Tuesday, September 29, 2009

Salt Stains

Have you ever had salt stains on your skin or clothing after or during a tough workout? I have experienced this in the past myself. I always wondered if this was the norm or was I doing something wrong with my diet or fluid, supplement intake. Here is a response from Dr. Bill Misner, Ph.D. who frequently writes for Hammer Nutrition. Generally, salt stains are an indication of profuse fluid loss response to hyperthermia, excessive dietary sodium intake above needs or a combination of both conditions. The average American diet packs in around 6000-8000 mg of sodium when the body only requires 500 mg each day, with a high upper recommendation of 2400 mg. The more profuse one perspires, the higher the rate of sodium excreted, hence the salt stains relative to diet or rate of fluid loss. Of course, we are keeping it simple and not weighting this down with too much research data. This is something to think about next time you notice those salt stains on your favorite dry fit shirt after an intense workout. Trainer Todd

Quote of the Week

"The week before a big race you should feel restless, like an animal locked up in a cage. Then, on the day of the race, let this stored energy out for the race!"
-Dr. Bill Misner, Ph. D.

Tuesday, September 22, 2009

Workout Depression

HELLO ALL!! I was reminded of our old friend post race or post goal training DEPRESSION the other week after attending a local triathlon. This experience occurs after we train and prepare for a extended period of time building up for an event or attainment of workout goals.
I experienced this myself a few years ago after I ran my first marathon. I spent several months preparing for the event. I was very strict with my training regiment. I experienced many ups and downs through the process. Then in a few hours it was over. I felt good and was happy with my accomplishments. A few days later I had a feeling of depression and major let down. I had no motivation to even put on my running shoes, plus the fact that I had let my diet go. I remember spending a lot of time on the couch watching television with no ambition to work up a sweat. Finally, I decided to quit sulking and got back at it. I started with cycling some easy recovery miles and complimenting that with some challenging personal training sessions to shock the mind and body. Yes, It worked and I came out of the post race haze. I was able to set new short and long term fitness goals as well.
So, Next time you have completed those fitness goals or finished that race take time to relax and let your body recover. Try a new mode of exercise or activity. Group training events are a great way to get motivated back into it as well. Whether it is a round of golf, tennis or a yoga class stay active and keep that diet clean. Take your time to research and set some new short and long term fitness goals. You will feel better menatally and physically for it! GOOD LUCK, Trainer Todd

Monday, September 14, 2009

Recipe of the Week

Mediterranean Pasta with Fire Roasted Tomatoes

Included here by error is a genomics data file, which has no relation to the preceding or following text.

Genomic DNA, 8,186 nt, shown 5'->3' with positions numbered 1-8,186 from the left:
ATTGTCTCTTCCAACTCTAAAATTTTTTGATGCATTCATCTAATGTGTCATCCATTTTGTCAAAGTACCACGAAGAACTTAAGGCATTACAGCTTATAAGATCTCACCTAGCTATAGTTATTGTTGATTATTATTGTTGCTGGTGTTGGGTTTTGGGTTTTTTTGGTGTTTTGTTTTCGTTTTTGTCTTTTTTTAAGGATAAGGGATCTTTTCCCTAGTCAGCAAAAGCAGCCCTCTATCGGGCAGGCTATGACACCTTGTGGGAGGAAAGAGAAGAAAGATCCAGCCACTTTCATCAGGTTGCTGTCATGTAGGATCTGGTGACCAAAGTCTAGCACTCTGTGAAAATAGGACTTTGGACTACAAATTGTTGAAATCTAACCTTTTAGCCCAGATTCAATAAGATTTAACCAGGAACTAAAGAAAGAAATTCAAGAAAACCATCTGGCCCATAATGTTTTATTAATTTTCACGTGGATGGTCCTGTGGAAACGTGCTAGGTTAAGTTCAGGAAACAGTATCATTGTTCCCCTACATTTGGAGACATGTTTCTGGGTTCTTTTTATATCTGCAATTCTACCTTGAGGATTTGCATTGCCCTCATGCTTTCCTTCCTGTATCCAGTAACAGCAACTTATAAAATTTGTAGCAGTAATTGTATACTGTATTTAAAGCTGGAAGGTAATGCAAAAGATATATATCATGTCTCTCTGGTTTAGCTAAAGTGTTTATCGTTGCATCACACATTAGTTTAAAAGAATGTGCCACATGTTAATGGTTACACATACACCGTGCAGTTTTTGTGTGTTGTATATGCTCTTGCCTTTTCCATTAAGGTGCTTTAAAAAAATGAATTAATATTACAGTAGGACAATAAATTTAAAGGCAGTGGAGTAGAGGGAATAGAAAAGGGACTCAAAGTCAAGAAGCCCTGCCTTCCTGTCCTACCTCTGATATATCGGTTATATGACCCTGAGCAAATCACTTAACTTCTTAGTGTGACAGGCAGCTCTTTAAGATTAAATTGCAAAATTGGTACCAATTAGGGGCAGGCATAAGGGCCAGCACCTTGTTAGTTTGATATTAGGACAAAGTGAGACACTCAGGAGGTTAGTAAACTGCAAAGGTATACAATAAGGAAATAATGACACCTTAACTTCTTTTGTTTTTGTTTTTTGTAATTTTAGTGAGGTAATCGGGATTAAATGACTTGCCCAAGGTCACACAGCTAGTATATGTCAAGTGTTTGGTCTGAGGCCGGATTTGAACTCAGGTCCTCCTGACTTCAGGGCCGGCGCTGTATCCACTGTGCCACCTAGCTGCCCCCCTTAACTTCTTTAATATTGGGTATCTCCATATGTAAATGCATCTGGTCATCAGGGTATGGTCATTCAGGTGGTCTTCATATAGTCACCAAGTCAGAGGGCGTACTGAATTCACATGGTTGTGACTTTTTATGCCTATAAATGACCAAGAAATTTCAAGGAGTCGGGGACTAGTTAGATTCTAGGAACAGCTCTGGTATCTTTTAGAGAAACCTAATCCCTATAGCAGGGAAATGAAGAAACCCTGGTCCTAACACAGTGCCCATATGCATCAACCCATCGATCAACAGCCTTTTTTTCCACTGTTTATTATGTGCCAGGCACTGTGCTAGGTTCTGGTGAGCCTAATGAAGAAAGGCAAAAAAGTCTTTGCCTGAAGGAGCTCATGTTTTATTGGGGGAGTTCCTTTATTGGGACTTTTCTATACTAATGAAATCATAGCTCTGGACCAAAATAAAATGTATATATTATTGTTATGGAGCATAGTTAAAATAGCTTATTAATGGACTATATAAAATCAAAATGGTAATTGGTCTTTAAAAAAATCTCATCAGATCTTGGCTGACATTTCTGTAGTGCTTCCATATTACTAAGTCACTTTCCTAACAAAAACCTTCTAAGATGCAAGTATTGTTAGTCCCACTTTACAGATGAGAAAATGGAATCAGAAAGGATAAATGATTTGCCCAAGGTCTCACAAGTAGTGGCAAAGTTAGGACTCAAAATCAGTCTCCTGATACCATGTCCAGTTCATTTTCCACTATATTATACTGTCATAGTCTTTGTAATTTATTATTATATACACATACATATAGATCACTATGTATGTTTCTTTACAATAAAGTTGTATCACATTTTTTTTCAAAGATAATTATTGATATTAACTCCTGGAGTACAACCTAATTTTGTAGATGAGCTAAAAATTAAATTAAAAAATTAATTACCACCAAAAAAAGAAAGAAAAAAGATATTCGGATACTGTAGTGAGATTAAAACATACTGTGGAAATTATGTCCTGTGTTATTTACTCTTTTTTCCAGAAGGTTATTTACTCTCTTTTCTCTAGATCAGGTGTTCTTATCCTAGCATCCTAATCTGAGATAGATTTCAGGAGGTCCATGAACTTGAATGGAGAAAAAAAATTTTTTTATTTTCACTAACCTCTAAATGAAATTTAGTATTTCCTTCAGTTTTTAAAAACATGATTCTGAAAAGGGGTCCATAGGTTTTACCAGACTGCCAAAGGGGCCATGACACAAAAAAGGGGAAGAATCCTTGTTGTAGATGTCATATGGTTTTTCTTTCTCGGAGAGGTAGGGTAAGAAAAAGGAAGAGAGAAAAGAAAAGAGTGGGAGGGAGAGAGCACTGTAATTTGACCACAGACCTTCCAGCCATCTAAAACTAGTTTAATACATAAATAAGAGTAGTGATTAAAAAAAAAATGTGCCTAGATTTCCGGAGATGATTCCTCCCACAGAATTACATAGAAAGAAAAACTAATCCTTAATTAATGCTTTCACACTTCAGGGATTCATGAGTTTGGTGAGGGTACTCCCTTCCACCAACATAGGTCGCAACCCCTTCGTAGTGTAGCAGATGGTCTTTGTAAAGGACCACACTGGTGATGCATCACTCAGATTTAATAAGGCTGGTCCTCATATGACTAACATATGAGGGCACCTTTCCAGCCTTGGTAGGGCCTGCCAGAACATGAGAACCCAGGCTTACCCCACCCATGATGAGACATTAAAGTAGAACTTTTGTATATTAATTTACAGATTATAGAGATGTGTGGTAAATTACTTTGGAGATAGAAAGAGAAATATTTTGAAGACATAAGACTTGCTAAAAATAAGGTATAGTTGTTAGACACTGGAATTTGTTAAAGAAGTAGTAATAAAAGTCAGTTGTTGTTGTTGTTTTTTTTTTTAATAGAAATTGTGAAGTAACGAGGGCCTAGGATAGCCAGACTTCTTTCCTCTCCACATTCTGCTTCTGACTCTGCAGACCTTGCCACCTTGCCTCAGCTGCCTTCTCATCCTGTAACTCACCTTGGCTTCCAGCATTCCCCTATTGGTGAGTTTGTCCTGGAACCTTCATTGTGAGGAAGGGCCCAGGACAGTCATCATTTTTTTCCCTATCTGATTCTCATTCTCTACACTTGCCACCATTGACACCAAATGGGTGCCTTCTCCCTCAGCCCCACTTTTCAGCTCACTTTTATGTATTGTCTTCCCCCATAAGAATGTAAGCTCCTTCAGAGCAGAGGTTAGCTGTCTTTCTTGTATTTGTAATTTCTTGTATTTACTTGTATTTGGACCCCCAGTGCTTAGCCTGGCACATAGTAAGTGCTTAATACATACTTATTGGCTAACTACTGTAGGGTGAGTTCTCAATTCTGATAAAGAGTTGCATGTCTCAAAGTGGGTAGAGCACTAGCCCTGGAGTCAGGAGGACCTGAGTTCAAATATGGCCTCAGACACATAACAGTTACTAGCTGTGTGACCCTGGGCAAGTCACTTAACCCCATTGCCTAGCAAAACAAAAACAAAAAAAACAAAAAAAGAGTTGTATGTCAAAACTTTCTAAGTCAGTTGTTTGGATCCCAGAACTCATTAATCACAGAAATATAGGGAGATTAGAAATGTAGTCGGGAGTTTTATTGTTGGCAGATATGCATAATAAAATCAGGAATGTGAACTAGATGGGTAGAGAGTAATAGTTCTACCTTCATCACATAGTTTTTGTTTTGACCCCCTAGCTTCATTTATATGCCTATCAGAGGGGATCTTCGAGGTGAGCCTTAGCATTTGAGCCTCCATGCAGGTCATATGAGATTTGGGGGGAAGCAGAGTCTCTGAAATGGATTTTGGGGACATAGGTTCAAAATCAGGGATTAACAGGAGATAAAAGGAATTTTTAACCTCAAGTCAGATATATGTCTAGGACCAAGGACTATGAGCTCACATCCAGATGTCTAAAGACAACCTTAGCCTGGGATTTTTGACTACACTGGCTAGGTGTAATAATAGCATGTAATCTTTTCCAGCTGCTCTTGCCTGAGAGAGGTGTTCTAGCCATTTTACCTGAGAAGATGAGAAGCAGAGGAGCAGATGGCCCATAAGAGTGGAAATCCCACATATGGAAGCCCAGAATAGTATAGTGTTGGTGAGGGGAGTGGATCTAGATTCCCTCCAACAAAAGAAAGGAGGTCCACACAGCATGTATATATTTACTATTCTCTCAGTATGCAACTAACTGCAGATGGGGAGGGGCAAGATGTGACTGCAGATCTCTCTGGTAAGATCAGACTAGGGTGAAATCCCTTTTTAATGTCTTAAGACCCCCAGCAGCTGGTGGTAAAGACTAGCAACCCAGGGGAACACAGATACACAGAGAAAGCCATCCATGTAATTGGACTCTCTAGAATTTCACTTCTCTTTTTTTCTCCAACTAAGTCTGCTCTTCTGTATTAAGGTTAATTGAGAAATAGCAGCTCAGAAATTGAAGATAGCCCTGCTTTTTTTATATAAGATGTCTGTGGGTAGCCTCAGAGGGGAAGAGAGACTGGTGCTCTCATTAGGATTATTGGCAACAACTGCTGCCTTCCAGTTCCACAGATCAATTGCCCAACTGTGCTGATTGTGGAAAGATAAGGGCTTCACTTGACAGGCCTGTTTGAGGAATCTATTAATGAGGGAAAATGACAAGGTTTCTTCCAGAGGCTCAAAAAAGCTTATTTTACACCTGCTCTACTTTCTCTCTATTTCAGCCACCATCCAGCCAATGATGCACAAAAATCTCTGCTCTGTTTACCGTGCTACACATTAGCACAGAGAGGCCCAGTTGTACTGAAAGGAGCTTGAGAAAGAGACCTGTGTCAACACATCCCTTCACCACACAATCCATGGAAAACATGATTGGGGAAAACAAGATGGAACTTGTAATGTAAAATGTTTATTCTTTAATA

2 LBS medium plum or cherry tomatoes(10-12), halved lengthwise
1/2 cup olive oil
2 cloves garlic, minced
1 tbsp Italian seasoning
1/2 tsp crushed red pepper
1/2 tsp sea salt
1/4 tsp black pepper
8 oz whole wheat pasta, fettuccine

Place tomato halves, cut sides up, in foil-lined 15"x10"x1" pan sprayed with non stick cooking spray. Mix 1/4 cup oil, garlic, and seasonings in small bowl. Spoon over tomatoes. Drizzle with 2 tbsp of the remaining oil.
Roast in preheated 400 degree oven 45 to 60 min until tomatoes are soft and browned on top.
Prepare pasta as directed on package. Drain well. Place 1/2 of the roasted tomatoes and remaining 2 tbsp oil in a large bowl. Coarsely mash tomatoes. Add pasta and remaining tomatoes; toss to mix well. Sprinkle with shredded Parmesan cheese and additional crush red pepper. ENJOY, Trainer Todd

Tuesday, September 1, 2009

Recipe of the Week

Southern Peach Glazed Chicken
4 - 4 oz boneless, skinless chicken breasts
salt and ground black pepper to taste
2 tsp canola oil
1/2 cup minced onion
2 tbl bourbon
1/4 cup chicken stock
1/2 cup all fruit peach preserves
4 tsp chopped fresh mint leaves
1 tbl fresh lemon juice
1 tbl cider vinegar
1 tbl sugar

Season the chicken with salt and pepper. Heat canola oil in a cast iron skillet over medium heat. Add the chicken, cook covered for 3-5 minutes. Turn the chicken, cook, covered, for 2 m in longer. Add onion, cook, covered for 2 min longer. Remove the chicken and onion to a plate, cover, and keep warm. Return the skillet to medium-high heat and add bourbon. CAREFULLY flambe', tilting the pan away from you. When the flames subside add the stock, peach preserves, mint, lemon juice, vinegar, and sugar. Stir with a wooden spoon, being careful to incorporate all the brown bits. Cook, stirring occasionally, until the mixture has reduced to a sauce like consistency. Add reserve chicken and any accumulated juices. Plate chicken and top with sauce.
I tried this the other night. I substituted rum for bourbon and basil leaves for mint. It turned out GREAT. You can tell your friends that you flambe' and made a peach reduction sauce. I know, It sounds fancy like Top Chef. Be careful of the flames when you flambe'. DELISH, Trainer Todd

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